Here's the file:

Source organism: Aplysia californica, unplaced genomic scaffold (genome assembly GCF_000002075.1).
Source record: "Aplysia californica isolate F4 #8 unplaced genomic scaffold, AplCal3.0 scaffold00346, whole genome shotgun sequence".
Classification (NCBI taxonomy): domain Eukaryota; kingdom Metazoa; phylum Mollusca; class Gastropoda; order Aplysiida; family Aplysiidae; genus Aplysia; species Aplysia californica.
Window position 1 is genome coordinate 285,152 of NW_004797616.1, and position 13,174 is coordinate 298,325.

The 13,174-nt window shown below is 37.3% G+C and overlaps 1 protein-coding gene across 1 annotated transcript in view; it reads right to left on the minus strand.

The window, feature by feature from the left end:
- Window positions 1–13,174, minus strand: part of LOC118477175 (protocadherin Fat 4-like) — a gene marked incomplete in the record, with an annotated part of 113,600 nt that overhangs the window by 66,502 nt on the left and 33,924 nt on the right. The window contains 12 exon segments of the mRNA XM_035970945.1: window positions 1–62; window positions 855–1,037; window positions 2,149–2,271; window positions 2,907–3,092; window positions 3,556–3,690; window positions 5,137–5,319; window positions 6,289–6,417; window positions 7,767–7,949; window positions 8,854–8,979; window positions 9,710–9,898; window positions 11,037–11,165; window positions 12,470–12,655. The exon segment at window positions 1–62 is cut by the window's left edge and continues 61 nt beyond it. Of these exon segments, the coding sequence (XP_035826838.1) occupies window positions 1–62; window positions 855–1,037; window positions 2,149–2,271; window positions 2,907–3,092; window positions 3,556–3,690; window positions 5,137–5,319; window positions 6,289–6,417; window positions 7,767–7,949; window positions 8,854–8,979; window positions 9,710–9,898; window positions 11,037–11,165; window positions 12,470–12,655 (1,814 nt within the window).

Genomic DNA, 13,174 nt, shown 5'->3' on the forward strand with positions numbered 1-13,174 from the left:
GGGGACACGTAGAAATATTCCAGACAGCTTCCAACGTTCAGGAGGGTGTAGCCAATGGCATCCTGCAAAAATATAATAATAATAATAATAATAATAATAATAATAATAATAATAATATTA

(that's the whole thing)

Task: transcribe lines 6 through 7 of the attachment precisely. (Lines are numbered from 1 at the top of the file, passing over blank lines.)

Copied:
The window, feature by feature from the left end:
- Window positions 1–13,174, minus strand: part of LOC118477175 (protocadherin Fat 4-like) — a gene marked incomplete in the record, with an annotated part of 113,600 nt that overhangs the window by 66,502 nt on the left and 33,924 nt on the right. The window contains 12 exon segments of the mRNA XM_035970945.1: window positions 1–62; window positions 855–1,037; window positions 2,149–2,271; window positions 2,907–3,092; window positions 3,556–3,690; window positions 5,137–5,319; window positions 6,289–6,417; window positions 7,767–7,949; window positions 8,854–8,979; window positions 9,710–9,898; window positions 11,037–11,165; window positions 12,470–12,655. The exon segment at window positions 1–62 is cut by the window's left edge and continues 61 nt beyond it. Of these exon segments, the coding sequence (XP_035826838.1) occupies window positions 1–62; window positions 855–1,037; window positions 2,149–2,271; window positions 2,907–3,092; window positions 3,556–3,690; window positions 5,137–5,319; window positions 6,289–6,417; window positions 7,767–7,949; window positions 8,854–8,979; window positions 9,710–9,898; window positions 11,037–11,165; window positions 12,470–12,655 (1,814 nt within the window).